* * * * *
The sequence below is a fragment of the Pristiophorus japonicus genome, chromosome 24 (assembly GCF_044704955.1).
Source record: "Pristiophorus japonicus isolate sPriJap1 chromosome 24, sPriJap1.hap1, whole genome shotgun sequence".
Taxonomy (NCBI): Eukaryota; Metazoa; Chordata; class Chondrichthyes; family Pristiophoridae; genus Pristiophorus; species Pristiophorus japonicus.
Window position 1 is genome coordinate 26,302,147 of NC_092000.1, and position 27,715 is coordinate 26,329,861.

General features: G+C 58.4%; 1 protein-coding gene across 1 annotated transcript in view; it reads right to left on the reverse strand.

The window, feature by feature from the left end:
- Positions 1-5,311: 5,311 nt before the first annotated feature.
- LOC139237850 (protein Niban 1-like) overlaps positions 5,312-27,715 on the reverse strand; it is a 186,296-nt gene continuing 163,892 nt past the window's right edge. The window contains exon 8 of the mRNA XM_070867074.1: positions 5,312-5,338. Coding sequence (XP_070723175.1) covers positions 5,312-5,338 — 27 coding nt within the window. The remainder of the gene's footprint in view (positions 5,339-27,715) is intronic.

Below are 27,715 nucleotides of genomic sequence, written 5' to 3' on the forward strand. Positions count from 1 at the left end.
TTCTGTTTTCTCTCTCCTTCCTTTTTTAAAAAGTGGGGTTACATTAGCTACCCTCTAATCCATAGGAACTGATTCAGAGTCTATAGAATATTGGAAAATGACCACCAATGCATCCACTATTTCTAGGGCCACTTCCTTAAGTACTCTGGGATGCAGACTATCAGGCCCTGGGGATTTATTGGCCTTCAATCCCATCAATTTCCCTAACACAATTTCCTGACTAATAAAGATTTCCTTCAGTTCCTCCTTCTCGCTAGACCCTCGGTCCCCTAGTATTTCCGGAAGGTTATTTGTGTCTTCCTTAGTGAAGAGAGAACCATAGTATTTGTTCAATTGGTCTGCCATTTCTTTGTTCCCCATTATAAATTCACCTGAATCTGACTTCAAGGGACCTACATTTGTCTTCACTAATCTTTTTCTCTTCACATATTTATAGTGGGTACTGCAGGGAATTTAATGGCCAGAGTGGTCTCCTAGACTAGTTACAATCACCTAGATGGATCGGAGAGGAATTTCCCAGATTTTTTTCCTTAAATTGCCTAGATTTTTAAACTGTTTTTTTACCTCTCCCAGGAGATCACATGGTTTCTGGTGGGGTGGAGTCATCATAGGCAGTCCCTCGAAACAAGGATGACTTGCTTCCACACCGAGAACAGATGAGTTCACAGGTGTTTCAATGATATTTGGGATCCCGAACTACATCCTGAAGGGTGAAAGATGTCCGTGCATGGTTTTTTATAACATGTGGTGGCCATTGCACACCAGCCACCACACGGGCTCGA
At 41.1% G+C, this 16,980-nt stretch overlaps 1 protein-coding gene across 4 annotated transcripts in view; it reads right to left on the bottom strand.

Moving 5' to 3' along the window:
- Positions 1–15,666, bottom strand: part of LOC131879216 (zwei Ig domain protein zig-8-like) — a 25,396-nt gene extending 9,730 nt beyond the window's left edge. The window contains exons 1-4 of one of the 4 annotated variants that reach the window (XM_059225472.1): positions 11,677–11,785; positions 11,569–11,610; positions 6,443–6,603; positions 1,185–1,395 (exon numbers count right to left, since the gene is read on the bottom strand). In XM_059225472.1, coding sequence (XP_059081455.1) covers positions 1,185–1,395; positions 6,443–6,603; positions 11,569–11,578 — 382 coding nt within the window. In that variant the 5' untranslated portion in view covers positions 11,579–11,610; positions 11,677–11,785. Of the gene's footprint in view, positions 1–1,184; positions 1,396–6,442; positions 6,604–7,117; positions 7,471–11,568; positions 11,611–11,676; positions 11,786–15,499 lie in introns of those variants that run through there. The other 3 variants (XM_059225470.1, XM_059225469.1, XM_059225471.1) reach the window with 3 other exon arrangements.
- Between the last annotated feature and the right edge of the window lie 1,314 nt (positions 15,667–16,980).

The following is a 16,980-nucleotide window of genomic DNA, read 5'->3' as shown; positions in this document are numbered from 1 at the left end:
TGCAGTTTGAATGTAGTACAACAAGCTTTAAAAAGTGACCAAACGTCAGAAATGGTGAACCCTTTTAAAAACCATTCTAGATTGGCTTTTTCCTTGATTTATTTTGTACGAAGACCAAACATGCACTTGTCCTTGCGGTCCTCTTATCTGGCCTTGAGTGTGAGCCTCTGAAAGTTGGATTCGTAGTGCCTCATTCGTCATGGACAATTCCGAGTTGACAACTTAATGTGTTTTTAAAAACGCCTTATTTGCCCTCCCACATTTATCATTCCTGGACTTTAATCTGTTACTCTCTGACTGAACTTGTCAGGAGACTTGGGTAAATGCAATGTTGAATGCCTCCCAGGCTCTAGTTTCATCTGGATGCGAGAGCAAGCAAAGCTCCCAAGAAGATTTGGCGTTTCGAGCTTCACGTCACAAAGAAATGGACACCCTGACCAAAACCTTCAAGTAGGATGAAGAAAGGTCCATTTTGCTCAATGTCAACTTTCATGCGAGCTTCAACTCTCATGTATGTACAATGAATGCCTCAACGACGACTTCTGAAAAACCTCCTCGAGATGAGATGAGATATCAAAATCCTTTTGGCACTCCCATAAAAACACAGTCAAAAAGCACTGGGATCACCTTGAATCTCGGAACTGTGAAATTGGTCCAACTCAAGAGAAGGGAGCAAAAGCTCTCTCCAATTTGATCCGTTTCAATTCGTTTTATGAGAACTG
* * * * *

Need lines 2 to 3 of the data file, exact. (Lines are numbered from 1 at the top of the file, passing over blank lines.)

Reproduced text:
Source record: "Pristiophorus japonicus isolate sPriJap1 chromosome 24, sPriJap1.hap1, whole genome shotgun sequence".
Taxonomy (NCBI): Eukaryota; Metazoa; Chordata; class Chondrichthyes; family Pristiophoridae; genus Pristiophorus; species Pristiophorus japonicus.